Yellow Chicken House

Chicken Keeping – The good, the bad and the egg-ly!

‘My Human and I’ – a poem for chicken-keepers who have loved and lost a feathered friend

Pet chicken having a cuddle

Saying Goodbye to Shelley the Chicken

Last year, I said goodbye to a much-loved chicken of mine called Shelley Shufflebottom. She suffered with Egg Yolk Peritonitis which unfortunately did not respond to treatment despite my best efforts. I felt a special bond with Shelley who was enormously tame, affectionate and who genuinely seemed to adore being close to me.

 

Chicken in the bath

 

She was gentle, inquisitive and gave me endless hours of entertainment with her quirky personality. She loved being given bubble baths and especially blow dries during which she would fall asleep as the warm air ruffled her feathers.

 

 

 

Her playful nature has given me endless inspiration for my greeting card designs and chicken art. A quick glance at some of my illustrations featuring her gives an insight into the kind of hen she was.

 

Cute chicken card

 

 

 

 

 

 

 

 

 

 

 

 

 

 

 

 

 

 

 

 

However, I have struggled to express my sadness at her passing away through the medium of illustration and have pondered for some time on how to pay tribute to this special girl. I finally settled on the idea of writing a poem, which came to me in the middle of the night seemingly at random. I was lying in bed unable to sleep about a week ago, thinking of all the wonderful chicken-loving people I have connected with and spoken to since bringing chickens into my life and of how many times I have realised that others too experience grief at the loss of their chickens…then it came to me. The words just fell out of my head and I used the notes app on my iPhone to jot them down before I fell asleep.

I wrote the poem from Shelley’s perspective as I like to think she had some understanding of my struggle to help her. To put this struggle into context, I should point out that I noticed she was ill on the morning I was moving house and re-locating from Aberystwyth to Norwich. I felt the build up of fluid in her abdomen as I lifted her into her travel box in preparation for a 300 mile journey. When we arrived in Norwich (after a gruelling 8-hour drive), I found a vet that specialised in ‘exotic’ animals and took her there the following day. I should say at this point that the vet I used was fantastic and so understanding of the importance of chickens (All Creatures Healthcare). At no point did I feel like Shelley was being treated as ‘just a chicken’, but instead as a loved pet. These vet visits would turn out to be a weekly occurrence for over a month. Her abdomen was drained of the fluid that was weighing her fragile body down and she was put on antibiotics which were administered by myself or Martin twice a day. Her dosage was increased and draining repeated as she showed no signs of recovery.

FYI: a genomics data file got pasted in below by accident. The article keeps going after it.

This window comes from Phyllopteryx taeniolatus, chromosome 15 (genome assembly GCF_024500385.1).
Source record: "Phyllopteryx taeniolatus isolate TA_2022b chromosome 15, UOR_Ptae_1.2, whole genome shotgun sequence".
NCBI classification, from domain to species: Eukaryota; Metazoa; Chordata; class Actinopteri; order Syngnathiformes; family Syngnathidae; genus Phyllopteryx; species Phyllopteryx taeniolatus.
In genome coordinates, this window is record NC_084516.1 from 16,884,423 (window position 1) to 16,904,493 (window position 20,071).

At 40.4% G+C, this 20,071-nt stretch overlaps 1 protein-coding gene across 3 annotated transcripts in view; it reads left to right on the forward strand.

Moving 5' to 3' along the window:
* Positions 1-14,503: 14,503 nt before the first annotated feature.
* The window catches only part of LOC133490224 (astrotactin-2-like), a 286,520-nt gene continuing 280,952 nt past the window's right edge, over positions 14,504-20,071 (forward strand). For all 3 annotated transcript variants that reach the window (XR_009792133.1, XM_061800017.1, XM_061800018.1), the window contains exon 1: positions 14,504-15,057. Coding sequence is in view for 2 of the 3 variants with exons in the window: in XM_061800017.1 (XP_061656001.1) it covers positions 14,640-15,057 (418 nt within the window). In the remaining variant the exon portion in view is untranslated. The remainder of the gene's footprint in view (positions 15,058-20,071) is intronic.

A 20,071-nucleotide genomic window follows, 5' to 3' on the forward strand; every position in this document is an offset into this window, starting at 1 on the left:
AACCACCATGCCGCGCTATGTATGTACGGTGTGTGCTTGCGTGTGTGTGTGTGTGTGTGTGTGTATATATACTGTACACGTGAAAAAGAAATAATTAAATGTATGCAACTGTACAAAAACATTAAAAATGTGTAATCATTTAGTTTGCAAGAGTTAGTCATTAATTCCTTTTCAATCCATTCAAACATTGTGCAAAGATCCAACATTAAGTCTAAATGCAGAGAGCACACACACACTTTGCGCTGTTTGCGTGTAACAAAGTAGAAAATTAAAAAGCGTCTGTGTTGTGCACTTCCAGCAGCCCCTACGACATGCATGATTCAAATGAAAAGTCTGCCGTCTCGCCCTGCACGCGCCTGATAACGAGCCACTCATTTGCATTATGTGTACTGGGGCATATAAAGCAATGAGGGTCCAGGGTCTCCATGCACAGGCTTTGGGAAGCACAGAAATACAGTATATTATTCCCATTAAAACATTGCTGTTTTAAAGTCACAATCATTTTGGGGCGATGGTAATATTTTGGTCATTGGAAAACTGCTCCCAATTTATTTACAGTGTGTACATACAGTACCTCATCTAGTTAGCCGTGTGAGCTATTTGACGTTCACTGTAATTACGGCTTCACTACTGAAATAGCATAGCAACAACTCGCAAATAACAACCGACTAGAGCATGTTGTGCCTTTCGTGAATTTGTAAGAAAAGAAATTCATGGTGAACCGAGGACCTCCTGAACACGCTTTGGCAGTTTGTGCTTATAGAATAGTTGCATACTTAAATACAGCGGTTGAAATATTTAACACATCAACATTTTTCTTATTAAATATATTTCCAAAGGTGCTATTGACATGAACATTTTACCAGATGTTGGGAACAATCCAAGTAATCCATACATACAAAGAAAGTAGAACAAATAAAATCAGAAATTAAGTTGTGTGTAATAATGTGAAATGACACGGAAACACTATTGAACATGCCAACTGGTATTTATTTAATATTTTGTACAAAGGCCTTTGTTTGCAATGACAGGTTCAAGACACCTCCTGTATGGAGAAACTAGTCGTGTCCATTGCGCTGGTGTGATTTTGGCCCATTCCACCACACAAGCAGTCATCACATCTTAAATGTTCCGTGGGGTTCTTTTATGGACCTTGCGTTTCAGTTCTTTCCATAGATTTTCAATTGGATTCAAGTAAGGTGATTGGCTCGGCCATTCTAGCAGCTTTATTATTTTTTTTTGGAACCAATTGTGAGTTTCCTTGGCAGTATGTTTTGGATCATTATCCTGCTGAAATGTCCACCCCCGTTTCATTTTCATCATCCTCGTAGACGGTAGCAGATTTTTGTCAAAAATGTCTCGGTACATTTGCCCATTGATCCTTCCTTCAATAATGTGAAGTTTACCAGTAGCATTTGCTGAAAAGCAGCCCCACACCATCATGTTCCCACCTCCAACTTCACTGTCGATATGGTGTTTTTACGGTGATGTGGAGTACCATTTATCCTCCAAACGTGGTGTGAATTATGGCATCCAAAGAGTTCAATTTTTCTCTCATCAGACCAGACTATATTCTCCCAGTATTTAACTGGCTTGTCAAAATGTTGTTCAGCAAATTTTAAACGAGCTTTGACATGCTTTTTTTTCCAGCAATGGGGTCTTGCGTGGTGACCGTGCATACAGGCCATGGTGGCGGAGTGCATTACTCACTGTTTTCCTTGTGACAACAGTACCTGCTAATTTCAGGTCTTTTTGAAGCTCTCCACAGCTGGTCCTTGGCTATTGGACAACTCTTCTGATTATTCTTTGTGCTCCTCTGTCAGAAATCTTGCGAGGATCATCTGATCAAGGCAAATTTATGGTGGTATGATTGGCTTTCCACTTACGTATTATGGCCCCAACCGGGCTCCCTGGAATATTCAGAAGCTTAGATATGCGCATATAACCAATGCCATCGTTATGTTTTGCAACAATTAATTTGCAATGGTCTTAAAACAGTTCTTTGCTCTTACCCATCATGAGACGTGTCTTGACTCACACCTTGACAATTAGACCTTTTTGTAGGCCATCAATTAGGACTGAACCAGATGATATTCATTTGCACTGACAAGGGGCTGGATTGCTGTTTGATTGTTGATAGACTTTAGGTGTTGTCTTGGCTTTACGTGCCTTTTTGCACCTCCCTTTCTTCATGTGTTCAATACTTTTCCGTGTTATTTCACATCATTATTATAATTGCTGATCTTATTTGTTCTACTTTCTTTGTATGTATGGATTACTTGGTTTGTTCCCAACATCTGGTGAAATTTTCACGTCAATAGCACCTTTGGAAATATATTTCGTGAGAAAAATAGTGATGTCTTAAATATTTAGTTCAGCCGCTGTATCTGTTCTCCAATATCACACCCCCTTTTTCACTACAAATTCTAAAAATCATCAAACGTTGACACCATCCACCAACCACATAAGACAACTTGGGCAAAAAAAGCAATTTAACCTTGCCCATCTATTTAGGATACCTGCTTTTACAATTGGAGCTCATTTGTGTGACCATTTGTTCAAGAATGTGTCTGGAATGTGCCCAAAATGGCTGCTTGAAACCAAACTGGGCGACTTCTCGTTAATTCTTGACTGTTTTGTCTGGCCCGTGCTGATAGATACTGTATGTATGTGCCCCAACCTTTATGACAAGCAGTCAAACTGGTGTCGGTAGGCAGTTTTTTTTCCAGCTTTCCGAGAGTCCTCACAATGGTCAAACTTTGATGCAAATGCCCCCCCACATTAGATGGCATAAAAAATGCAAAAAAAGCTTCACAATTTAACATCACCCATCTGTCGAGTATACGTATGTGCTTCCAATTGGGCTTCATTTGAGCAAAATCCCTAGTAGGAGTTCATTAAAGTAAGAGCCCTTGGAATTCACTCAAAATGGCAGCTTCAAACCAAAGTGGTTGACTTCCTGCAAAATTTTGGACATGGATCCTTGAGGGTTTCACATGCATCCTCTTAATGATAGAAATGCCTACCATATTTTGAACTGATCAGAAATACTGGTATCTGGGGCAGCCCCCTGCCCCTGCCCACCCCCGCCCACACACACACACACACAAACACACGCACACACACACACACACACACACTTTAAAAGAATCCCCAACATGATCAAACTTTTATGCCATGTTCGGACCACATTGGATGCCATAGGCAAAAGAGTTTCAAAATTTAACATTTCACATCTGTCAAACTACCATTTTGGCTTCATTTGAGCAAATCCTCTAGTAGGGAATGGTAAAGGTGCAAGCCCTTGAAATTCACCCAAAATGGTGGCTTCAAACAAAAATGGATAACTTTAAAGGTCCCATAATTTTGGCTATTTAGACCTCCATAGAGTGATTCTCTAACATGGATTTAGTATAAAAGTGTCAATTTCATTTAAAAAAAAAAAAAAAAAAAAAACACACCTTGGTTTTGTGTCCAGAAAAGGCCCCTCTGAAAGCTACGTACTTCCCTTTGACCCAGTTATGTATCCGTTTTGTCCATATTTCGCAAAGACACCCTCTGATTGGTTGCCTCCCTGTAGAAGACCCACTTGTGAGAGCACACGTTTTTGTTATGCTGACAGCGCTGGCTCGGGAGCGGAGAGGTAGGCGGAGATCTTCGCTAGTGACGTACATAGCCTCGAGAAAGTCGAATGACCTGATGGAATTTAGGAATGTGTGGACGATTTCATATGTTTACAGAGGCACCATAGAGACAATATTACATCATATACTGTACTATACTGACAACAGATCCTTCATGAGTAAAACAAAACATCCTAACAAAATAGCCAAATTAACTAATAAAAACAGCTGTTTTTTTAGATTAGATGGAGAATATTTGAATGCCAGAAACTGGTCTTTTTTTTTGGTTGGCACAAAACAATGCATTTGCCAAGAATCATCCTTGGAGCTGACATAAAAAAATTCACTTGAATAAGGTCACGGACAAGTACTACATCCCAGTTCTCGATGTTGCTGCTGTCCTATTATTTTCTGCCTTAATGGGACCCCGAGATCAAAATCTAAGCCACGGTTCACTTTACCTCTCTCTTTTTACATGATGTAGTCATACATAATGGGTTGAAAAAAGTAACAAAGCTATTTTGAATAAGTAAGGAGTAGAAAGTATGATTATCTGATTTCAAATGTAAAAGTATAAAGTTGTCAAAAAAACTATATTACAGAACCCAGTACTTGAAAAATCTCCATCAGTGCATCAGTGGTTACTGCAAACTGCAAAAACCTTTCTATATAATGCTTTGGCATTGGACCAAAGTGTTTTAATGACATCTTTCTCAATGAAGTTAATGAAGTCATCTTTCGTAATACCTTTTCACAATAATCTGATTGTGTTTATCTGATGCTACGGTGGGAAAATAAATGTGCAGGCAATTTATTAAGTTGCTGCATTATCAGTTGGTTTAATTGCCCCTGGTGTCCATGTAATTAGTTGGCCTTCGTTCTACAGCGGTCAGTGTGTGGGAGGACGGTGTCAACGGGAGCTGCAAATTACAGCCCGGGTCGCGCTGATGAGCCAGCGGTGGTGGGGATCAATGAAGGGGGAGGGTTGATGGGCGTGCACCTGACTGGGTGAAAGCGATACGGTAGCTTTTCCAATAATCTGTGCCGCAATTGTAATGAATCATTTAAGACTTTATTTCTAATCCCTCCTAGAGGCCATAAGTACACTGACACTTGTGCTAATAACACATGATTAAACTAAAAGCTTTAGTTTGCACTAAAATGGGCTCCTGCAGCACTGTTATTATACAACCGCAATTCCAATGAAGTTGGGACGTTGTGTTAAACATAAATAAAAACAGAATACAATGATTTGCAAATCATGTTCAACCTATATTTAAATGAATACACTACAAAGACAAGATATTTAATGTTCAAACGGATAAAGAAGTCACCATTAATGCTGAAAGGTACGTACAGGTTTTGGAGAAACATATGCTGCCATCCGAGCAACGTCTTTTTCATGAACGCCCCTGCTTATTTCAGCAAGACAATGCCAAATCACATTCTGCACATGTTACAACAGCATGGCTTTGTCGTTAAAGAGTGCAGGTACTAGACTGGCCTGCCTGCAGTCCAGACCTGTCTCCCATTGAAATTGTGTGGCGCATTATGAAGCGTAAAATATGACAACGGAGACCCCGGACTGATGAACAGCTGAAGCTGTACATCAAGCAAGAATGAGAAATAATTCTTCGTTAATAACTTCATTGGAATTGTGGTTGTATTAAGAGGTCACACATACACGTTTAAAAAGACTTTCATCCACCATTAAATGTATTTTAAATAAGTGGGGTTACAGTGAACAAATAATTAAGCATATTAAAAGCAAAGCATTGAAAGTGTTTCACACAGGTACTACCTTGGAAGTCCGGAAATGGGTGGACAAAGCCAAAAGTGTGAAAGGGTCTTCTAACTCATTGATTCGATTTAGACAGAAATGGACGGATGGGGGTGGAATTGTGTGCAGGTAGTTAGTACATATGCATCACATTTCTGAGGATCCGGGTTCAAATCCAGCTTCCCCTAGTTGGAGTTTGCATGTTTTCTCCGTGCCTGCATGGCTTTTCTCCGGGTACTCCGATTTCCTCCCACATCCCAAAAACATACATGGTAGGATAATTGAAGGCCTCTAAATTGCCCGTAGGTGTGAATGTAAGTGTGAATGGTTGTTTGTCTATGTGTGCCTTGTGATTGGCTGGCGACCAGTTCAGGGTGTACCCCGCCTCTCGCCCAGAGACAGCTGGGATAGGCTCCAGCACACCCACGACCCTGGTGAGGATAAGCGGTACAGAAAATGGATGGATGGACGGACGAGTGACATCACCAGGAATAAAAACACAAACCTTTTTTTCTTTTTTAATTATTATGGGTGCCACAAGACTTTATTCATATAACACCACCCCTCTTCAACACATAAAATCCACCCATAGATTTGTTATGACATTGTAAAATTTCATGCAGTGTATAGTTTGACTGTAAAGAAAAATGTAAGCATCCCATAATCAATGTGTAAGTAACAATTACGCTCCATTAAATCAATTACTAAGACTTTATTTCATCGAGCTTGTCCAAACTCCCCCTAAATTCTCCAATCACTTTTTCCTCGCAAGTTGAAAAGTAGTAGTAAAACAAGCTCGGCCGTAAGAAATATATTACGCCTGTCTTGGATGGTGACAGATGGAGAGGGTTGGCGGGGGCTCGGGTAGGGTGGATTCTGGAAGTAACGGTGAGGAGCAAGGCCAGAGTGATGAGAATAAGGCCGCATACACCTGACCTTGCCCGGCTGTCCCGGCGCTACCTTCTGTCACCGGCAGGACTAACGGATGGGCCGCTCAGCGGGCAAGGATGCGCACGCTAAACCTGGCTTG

She grew weaker and weaker and eventually stopped walking, preferring instead to sit in her house or if she could muster the strength, stagger out into the sun and lay down in its warmth. My other hen Speckledy, who had previously faced a lot of bullying from her companion, would tentatively go over to Shelley during these rare moments in the sunshine and would sit down beside her. One day, I actually came out to find them sitting together with Speckledy sleeping with her head against Shelley’s back. I so wish I had taken a photograph of that moment.

I would go out every evening and lift Shelley out of the nest, placing her on my lap and we would sit for an hour or two enjoying the fading sunlight. She would snuggle into me and close her eyes as I stroked her wings and rubbed the side of her head, which for some reason she loved.

I’m unsure of why chickens evoke such strong emotions in me or why I feel such an affinity to them but what I do know is that I’m not alone in feeling this way.

When someone buys a greeting card from me with artwork which has been inspired by Shelley, I am so grateful that she lives on by bringing a smile to others just as she did to me. I hope the following poem I have written will help to illuminate to others how deeply our lives can be touched by chickens and will resonate with those who have had to go through the experience of losing a feathered friend.

 

 

My Human & I

 

When you became my human, there’s no way I could have known,

The happiness and love I would come to feel in my new home.

I’m not sure if all my chicken-friends experience that same fate,

But one thing’s for sure, I won’t end up on a plate.

You stumble out of bed each morning to let me out at dawn,

You let me free-range on what was once a tidy lawn.

When I make my water muddy, you roll your eyes and clean it,

You tell me I’m a messy girl but you smile so I know you don’t mean it.

You find me so funny and I always make you laugh,

I know the way I run must look a little daft!

You’ve given me a house that keeps me comfy in all weathers,

You’ve given me the chance to feel the sun upon my feathers.

But all good things must end, although I’d love us to stay together,

If love was an elixir, then maybe I would have lived forever.